National Wildlife Humane Society

 Wildlife Conservation News
April 03, 2010  
In This Issue
NWHS Intro
Bird Egg Messages
Punk Rock Penguins
China Tigers
Cambodian Gecko


National Wildlife Humane Society
A non-profit wildlife conservation organization working to preserve and protect threatened and endangered species.

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  NWHS Member Newsletter #29 

Welcome members of National Wildlife Humane Society (NWHS) to your weekly wildlife E-Newsletter.

The NWHS sponsored online community, Wildlife Community Network (WCN), will be starting our next wildlife/nature photo contest in the last month of April, running into May. As spring moves in on us, there are bound to be some truly awesome wildlife shots out there for you shutterbugs. We had some great entries last time, and the entries all ended up in a special NWHS YouTube presentation. As before, in the previous three contests, the winner is voted on by the WCN community members, and there is a nice prize.

To view previous photo contest presentations, visit the NWHS website and click the Videos link. To enter the contest, simply join WCN (Free and No Ads!) and keep an eye on the Main Forum for the announcement. Click here to JOIN Wildlife Community Network.

Help NWHS grow large enough so that we can all do something real about wildlife issues. We have power in numbers. Please forward this newsletter and ask friends to click here to JOIN NWHS.

Patrick D. Webb
President - National Wildlife Humane Society
Founder/Director - Top Of The Rock Wildlife Sanctuary


  Mother Birds Know Best - Even Before Birth
Source: Science Daily

Mother birds communicate with their developing chicks before they even hatch by leaving them messages in the egg, new research by a team from the Department of Zoology, University of Cambridge, has found.

By changing conditions within the egg, canary mothers leave a message for their developing chicks about the life they will face after birth. In response, nestlings adjust the development of their begging behaviour. If chicks get a message that they will be reared by generous parents then they beg more vigorously for food after hatching. But chicks that are destined to be raised by meaner parents end up being much less demanding...
Click Here To Read The Full Story

Punk Rock Penguins Protected

Punk Rock Penguins Protected
Source: Discovery News By: Jennifer Viegas

The "punk rockers of penguins" hopefully will be around for quite a while, thanks to a new agreement that calls for the creation of a new marine protected area in Argentina where the distinctive birds, also known as Southern rockhopper penguins, live.

These penguins got their punk nickname and reputation due to the spiked plumes on their crown. They also have bright yellow "eyebrows," red eyes and pink feet. The marine protected area will be called Parque Marino Isla Pinguino, which means Penguin Island Marine Park. It will safeguard more than 650 square miles of coastal waters strung along almost 60 miles of shoreline.

A joint effort by the Government of Santa Cruz and Argentina's National Parks Service is making this possible, along with years of study and conservation work conducted by the Wildlife Conservation Society (WCS)...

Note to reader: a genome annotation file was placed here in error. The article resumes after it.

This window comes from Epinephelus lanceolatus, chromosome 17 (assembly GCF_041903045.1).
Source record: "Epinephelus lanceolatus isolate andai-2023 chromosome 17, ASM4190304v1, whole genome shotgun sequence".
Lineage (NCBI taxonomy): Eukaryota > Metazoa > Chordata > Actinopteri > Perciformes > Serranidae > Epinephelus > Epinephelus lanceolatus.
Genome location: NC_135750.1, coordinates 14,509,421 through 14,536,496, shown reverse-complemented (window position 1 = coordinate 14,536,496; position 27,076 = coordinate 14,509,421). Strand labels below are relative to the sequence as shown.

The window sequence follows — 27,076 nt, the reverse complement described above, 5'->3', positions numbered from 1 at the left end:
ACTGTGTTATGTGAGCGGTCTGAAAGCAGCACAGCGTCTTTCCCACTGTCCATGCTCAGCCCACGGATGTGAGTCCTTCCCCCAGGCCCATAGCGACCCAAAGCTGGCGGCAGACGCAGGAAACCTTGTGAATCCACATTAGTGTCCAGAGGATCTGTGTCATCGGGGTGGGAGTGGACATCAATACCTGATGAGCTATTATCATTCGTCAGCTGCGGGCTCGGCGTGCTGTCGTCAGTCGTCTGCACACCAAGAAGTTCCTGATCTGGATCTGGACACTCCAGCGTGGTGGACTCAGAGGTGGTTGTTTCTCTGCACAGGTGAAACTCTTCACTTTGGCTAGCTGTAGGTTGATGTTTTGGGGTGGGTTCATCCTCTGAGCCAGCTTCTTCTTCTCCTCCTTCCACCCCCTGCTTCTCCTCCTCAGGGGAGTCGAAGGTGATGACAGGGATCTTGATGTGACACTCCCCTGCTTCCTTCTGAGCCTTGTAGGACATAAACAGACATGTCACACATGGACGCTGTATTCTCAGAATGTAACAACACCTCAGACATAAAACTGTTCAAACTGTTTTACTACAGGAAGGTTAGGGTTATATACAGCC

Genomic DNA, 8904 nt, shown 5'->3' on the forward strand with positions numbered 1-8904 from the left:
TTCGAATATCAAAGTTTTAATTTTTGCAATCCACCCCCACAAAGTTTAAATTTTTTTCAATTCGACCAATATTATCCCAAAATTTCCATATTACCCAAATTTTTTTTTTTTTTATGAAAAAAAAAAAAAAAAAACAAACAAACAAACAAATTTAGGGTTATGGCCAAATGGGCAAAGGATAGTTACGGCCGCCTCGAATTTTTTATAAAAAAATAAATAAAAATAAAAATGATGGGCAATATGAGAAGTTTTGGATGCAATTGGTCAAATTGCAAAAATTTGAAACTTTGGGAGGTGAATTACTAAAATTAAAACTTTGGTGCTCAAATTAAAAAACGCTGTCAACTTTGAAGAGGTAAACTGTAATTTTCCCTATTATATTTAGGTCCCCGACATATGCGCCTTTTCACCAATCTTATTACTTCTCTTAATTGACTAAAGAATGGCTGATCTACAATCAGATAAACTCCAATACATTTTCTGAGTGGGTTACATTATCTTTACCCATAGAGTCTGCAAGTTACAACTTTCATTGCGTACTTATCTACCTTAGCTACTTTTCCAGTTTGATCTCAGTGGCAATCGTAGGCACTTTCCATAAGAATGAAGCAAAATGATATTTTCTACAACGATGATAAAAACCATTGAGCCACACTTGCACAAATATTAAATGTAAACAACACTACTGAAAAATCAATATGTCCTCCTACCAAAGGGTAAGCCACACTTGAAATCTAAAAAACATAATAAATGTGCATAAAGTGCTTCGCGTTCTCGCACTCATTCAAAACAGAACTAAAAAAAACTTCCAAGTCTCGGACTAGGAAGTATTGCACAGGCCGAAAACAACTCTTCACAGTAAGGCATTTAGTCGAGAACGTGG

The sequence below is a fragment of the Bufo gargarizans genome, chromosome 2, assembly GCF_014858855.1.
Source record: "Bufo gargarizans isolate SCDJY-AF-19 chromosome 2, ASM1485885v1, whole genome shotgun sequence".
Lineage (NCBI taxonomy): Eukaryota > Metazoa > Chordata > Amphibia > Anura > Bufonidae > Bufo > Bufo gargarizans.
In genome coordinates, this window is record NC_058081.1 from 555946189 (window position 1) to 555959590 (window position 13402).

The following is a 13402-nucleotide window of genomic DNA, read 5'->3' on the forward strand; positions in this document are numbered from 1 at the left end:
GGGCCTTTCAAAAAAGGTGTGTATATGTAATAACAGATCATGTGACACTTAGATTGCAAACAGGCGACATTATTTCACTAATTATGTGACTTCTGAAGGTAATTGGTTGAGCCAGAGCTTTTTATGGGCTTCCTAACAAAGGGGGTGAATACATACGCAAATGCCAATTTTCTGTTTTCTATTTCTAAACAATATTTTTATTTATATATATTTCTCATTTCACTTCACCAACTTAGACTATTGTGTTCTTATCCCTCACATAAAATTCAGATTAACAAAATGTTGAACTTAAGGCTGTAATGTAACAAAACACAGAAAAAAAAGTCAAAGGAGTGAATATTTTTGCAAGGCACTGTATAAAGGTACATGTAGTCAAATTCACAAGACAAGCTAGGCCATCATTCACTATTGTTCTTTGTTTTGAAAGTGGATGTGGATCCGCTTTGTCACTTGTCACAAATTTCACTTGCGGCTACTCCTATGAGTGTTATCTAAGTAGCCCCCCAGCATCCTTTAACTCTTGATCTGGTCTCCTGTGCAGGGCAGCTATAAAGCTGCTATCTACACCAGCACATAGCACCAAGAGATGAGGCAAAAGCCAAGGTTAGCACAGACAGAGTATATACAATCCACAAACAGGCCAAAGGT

Click Here To Read The Article In Full
  China Tigers
China Tiger Deaths Sparks Inquiry
Source: Time By: Chengcheng Jiang - Beijing
It is an irony not lost on the Chinese public that the Year of the Tiger has not been good for the big cats. On Tuesday, state media reported that dozens of tigers and other endangered animals had died of malnutrition over the past two years at the Northern Forest Zoo in the Chinese city of Harbin. Workers, who later leaked the story to the media, buried their bodies in a 3-meter pit to hide the animals from authorities.
The report follows the news in March that 11 rare Siberian tigers had starved to death within a few months at the Shenyang Forest Wild Animal Zoo in northeast China. The cases have shed light on the murky world of China's 12 tiger farms, which were initially set up by the state in the 1980s to preserve the numbers of animals in existence. They have also underscored changing attitudes toward animal rights in a country where exotic animals have often been treasured less for their rarity and more for their medicinal or culinary benefits.
Traditional Chinese medical theories have long extolled the health benefits of tonics and poultices made from rare animal parts, including everything from bear bile to deer antlers...
Click Here To View The Entire Article
  New Gecko
Camouflage expert discovered in Cambodia
Source: Mongabay
Researchers have discovered a cryptic species of gecko in the Cardamom Mountains of Cambodia, reports Fauna & Flora International (FFI), a conservation group that operates in the region.
The new species, named Cnemaspis neangthyi after Neang Thy, a Cambodian conservationist, was first collected during a field survey led by Dr Lee Grismer of La Sierra University in 2007. It is characterized by a broad flattened head and cryptic coloration that helps it blend in with rock surfaces and tree trunks.
Neang, who runs FFI's Cardamom Mountains Research Group and works for Cambodia's Ministry of Environment, said the discovery highlights the need to study and protect the Cardamom region, a biodiversity trove that is under threat from agriculture, fire, and illegal logging. "Maybe this [discovery] will also help to involve Cambodian people more in the conservation of species, landscapes and habitats...
Click Here To Read The Complete Article
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